One of these moments presented itself in technicolor, ripe for scrutinising, frame by frame. There was a week recently where nothing was right for baby R. He was teething, he was mid-flu, he had a bit of nappy rash. He was waking early with discomfort, maybe even pain. He is learning to talk. He can’t stop moving. He had feelings of ambivalence when I picked him up: he wanted to cuddle, he wanted to go. He was awkward in body and soul and couldn’t stop crying and clinging and pushing me away. That particular week it was exhausting. By 9 am I could feel my limits. I’d listened to him all morning, from 5:30. I’d been a pretty good mum. I showed him sympathy, I was patient, we were taking the day slowly, one minute at a time. I could feel my desire for a shower, a lovely hot shower, by myself, 15 minutes of breathing, smelling nice soap and letting my shoulders loosen under the hot water. And I almost didn’t take it because I knew R. Wasn’t going to be happy about being chucked in his cot with some toys and a Rod Stewart playlist.
The moment before the martyrdom is a complex moment. I tune into the textures of it, the complexities- its dizzying. There are so many strands, so many histories embedded in it. Its not just me deciding to not take the shower, its millions of women before me, and my mum maybe and Jesus and all the heroes and saints. If it were a moment in a sci-fi film, what would be at stake is the extinction of the world, and the task would be a synaptic re-writing of the ship: She would be suspended beautifully in space, a few seconds before a cosmic absorption into a black hole or implosion. There would be a breathless hypothesis in techno-gibberish(‘this should work captain!’) a wrenching of wires- hopefully they pulled the right one.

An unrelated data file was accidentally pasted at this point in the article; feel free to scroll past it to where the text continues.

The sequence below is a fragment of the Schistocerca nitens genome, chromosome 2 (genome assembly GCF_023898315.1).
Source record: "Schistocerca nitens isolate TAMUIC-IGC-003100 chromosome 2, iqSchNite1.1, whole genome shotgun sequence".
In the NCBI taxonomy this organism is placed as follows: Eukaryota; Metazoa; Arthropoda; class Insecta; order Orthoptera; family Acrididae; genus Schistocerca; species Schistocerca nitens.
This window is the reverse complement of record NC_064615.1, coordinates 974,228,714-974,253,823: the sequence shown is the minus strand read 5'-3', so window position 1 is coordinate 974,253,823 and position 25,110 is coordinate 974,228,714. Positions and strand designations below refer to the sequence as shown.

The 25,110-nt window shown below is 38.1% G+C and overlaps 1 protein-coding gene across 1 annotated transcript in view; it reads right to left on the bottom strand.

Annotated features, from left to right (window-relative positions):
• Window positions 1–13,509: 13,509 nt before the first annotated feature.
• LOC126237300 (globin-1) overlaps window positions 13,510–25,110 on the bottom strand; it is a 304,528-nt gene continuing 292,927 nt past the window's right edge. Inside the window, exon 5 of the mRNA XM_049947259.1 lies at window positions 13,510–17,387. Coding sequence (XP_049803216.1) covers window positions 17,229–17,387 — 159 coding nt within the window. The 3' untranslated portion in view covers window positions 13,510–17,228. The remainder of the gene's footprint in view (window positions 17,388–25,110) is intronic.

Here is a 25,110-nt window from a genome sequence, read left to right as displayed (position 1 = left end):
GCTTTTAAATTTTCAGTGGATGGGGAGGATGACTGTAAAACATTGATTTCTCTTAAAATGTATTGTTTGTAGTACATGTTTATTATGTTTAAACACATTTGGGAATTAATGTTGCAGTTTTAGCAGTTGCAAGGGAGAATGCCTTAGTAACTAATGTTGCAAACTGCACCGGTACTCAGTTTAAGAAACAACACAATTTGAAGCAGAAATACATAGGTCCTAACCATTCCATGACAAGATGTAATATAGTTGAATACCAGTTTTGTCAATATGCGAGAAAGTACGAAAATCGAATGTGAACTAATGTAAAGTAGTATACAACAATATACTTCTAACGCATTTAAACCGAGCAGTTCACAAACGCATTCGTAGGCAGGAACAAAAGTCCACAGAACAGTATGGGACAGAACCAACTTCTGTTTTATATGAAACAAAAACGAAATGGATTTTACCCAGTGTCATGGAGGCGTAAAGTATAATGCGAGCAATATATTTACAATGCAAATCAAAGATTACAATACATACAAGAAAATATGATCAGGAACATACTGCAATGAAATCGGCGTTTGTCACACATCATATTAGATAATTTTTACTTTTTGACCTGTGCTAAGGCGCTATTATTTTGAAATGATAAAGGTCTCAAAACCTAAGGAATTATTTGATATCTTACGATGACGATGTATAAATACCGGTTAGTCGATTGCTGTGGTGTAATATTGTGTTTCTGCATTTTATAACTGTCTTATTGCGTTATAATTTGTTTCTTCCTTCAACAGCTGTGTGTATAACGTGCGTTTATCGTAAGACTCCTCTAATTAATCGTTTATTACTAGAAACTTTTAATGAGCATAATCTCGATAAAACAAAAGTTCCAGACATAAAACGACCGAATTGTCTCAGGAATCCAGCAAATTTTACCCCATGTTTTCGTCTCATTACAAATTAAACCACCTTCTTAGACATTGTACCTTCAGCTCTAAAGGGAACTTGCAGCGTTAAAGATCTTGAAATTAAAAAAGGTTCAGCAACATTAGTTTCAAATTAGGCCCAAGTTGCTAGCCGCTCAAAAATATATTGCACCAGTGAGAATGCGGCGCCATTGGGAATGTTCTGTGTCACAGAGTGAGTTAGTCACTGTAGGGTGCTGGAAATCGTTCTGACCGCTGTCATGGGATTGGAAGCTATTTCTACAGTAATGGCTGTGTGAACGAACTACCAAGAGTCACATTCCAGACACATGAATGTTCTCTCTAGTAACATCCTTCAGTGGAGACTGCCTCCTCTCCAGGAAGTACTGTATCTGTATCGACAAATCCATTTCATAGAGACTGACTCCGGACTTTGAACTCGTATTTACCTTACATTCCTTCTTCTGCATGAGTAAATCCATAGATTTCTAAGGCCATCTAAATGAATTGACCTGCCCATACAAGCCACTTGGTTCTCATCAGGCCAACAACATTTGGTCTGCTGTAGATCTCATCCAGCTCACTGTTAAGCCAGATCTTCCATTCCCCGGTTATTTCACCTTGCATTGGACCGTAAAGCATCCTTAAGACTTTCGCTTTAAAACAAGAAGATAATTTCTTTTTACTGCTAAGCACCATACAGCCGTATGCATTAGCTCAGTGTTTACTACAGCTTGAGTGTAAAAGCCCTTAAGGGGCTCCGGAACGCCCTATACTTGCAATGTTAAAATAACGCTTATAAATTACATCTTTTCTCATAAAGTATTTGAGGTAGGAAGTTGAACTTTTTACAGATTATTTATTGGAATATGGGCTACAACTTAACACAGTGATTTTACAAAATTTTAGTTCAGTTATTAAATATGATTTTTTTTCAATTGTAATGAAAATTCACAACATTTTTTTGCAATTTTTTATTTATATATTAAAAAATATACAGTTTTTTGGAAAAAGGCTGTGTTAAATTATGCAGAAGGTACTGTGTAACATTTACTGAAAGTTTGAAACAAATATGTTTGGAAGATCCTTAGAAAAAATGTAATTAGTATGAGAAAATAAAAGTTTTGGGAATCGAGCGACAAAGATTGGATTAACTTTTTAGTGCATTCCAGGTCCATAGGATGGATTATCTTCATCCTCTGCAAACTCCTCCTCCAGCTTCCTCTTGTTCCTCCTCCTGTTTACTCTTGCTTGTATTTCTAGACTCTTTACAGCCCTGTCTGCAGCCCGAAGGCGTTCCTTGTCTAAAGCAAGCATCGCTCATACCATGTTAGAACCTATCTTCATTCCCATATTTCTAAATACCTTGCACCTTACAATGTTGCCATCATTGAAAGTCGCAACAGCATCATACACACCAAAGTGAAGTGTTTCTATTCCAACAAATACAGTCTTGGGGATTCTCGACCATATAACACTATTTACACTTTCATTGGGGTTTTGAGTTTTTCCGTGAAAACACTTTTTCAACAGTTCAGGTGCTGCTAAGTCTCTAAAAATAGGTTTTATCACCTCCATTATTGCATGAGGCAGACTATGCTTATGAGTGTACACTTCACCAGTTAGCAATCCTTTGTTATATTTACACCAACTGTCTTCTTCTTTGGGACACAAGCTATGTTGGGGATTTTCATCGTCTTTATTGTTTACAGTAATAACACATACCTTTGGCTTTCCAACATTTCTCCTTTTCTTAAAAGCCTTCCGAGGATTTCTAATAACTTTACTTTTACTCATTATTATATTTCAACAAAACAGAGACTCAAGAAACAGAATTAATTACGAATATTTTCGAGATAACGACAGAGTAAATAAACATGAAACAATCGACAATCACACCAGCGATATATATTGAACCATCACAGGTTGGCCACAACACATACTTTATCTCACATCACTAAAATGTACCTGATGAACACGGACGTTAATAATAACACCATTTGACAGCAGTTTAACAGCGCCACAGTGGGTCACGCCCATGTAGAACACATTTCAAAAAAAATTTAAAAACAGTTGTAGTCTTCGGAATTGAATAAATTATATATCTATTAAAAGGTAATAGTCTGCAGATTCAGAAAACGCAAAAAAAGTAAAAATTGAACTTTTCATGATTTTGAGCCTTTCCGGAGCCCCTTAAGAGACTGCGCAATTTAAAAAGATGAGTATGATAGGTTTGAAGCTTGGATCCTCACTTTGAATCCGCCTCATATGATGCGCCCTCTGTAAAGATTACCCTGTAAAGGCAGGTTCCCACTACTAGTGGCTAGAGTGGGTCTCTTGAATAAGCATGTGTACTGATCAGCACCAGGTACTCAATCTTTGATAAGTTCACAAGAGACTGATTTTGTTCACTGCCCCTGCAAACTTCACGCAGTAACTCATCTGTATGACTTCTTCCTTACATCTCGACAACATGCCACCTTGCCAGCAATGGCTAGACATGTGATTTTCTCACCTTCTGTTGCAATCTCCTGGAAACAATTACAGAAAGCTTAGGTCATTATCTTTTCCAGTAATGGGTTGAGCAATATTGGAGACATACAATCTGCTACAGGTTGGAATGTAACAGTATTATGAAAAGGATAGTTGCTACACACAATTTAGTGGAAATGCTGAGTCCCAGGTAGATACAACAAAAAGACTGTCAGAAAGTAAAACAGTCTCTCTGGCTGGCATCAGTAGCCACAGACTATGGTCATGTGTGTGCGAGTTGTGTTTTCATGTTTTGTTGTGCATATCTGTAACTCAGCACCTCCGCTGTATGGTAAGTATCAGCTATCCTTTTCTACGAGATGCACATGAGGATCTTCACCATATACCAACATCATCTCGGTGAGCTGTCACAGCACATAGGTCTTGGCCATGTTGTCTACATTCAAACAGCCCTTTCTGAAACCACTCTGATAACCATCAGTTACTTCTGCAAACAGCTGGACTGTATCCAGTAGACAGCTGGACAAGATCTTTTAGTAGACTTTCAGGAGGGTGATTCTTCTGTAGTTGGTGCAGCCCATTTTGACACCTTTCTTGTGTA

I imagine, in the moment suspended is space, what will happen if I don’t have the shower. As Auden famously noted, ‘the dreadful martyrdom must run its course’. I know the feeling of barely suppressed resentment, the dullness, the impatient sigh, the enforced chirruping, the feeling of being well and truly cocooned. For the rest of the day, and if I continue the practice, maybe longer.
And the price, maybe, is connectedness? Or the message that the baby is barely tolerated. That’s the one that frightens me, at least. Or knowing that I’m so full-almost bursting- that I can’t possibly take anymore crying in, that he’s going to be on his own because I can’t be an ego support anymore, I can’t reflect him back to himself. And the one that really frightens me: I’m isolating myself too. From me, from him. I’m climbing up the mountain to hold up the universe. There’s great choice at the heart of this dilemma: hold up the universe or hold the baby. The price of perfection, of being a perfect mom holding everything together being eternally omnipresent is connectedness.
The worst thought of all is that I’m handing down this way of relating to baby R. I’m teaching him that if there are two people with competing needs in the room, in relation to each other, someone’s needs must be swallowed. There’s no way out of the bottomless, vacuuming black hole. There’s no negotiating the need to be alone and write for a few hours at dawn with a kind but tired partner who will need some time to himself later, in exchange.
Copyright Diana Smith 2017
WH Auden, Musée de beaux arts, http://www.poetrybyheart.org.uk/poems/musee-des-beaux-arts/
New books in Psychoanalysis podcast http://newbooksnetwork.com/leo-bersani-and-adam-phillips-intimacies-university-of-chicago-press-2008/